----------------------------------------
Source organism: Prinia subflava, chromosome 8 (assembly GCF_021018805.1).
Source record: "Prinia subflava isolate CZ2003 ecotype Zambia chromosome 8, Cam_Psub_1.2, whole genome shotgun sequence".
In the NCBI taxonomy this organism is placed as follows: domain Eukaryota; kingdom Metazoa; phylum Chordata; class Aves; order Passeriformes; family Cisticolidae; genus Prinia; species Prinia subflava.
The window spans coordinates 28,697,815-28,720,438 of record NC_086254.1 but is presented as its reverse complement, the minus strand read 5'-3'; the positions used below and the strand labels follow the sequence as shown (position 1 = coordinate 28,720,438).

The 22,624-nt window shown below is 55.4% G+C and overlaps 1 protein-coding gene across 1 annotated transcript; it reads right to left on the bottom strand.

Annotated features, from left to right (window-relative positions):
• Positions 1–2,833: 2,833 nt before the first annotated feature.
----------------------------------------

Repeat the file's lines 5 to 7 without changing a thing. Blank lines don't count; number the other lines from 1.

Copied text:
The 22,624-nt window shown below is 55.4% G+C and overlaps 1 protein-coding gene across 1 annotated transcript; it reads right to left on the bottom strand.

Annotated features, from left to right (window-relative positions):
• Positions 1–2,833: 2,833 nt before the first annotated feature.